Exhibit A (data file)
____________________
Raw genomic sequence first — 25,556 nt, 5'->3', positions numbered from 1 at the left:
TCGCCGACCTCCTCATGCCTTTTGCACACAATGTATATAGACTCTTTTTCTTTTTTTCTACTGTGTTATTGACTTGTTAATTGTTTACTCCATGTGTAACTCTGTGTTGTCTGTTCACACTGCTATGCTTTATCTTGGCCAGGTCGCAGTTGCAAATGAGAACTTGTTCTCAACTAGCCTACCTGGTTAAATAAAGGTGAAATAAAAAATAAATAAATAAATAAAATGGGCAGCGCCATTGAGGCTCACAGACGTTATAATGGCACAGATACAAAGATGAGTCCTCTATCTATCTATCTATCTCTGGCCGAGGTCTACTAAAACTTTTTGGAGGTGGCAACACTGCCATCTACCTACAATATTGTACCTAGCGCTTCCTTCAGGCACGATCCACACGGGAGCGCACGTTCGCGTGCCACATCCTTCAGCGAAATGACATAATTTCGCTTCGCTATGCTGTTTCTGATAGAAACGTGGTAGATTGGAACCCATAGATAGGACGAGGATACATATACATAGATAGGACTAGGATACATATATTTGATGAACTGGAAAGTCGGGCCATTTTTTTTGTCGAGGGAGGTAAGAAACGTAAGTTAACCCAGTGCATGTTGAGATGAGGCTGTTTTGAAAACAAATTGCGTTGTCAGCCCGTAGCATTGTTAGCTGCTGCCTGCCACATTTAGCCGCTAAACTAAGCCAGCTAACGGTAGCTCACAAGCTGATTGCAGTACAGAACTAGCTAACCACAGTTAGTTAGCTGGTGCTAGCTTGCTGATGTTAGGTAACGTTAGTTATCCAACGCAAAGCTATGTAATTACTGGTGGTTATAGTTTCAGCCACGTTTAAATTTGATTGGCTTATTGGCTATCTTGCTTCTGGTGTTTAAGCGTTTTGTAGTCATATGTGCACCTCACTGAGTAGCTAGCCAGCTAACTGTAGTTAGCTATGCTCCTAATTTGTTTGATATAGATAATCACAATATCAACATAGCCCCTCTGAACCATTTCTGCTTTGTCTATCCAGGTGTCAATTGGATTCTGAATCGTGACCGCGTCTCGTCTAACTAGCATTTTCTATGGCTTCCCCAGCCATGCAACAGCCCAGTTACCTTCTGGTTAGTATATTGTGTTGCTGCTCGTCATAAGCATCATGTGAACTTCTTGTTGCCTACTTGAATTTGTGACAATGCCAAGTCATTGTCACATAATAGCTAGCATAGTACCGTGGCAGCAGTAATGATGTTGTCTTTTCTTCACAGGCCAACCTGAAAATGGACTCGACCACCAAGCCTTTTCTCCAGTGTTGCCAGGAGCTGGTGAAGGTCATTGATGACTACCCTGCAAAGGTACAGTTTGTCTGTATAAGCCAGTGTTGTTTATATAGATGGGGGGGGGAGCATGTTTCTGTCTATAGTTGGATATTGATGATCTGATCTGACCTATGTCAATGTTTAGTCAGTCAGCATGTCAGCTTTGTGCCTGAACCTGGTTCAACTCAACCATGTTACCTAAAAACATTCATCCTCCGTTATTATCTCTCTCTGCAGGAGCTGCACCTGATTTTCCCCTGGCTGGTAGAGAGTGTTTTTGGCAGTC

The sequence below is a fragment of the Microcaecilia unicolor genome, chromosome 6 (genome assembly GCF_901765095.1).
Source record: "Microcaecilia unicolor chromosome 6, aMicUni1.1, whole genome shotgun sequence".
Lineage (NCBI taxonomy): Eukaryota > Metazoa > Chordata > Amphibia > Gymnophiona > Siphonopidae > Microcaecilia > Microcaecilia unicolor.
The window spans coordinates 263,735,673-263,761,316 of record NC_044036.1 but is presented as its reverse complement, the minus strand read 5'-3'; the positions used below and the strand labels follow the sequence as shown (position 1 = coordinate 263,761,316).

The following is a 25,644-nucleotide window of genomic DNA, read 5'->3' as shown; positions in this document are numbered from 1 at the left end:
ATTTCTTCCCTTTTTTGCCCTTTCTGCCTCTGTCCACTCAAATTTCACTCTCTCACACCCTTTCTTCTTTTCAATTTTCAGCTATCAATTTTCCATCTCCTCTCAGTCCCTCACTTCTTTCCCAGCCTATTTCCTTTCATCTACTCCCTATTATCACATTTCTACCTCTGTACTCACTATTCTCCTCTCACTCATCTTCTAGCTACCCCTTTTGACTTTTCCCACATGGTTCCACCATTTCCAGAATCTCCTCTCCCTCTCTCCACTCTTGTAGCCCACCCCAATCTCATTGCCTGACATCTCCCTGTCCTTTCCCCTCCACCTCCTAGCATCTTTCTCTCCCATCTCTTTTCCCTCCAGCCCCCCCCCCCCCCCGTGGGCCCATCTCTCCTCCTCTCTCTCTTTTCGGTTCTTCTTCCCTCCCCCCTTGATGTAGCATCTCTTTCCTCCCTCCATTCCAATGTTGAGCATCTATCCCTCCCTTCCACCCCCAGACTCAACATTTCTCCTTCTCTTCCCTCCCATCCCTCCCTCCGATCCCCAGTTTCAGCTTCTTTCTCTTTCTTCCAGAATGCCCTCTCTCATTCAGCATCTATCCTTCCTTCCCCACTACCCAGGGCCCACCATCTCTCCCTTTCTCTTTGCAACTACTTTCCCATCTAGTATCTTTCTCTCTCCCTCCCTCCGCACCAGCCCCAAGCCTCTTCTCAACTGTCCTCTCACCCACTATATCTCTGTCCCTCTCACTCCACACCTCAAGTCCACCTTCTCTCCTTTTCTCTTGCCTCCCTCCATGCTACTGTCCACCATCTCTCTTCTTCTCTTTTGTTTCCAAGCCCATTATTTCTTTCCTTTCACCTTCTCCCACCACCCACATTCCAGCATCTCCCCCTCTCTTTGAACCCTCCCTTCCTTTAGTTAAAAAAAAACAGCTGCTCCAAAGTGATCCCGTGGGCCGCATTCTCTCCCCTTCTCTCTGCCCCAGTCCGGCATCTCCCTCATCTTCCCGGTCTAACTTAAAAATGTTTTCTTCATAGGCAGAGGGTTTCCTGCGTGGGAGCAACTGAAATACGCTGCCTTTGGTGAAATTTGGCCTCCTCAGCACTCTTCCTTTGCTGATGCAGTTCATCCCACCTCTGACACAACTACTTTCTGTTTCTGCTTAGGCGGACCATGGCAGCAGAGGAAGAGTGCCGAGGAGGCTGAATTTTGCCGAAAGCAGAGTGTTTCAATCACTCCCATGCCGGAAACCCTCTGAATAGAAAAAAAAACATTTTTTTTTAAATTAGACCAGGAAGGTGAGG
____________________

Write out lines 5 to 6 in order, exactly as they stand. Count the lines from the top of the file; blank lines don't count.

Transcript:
Lineage (NCBI taxonomy): Eukaryota > Metazoa > Chordata > Amphibia > Gymnophiona > Siphonopidae > Microcaecilia > Microcaecilia unicolor.
The window spans coordinates 263,735,673-263,761,316 of record NC_044036.1 but is presented as its reverse complement, the minus strand read 5'-3'; the positions used below and the strand labels follow the sequence as shown (position 1 = coordinate 263,761,316).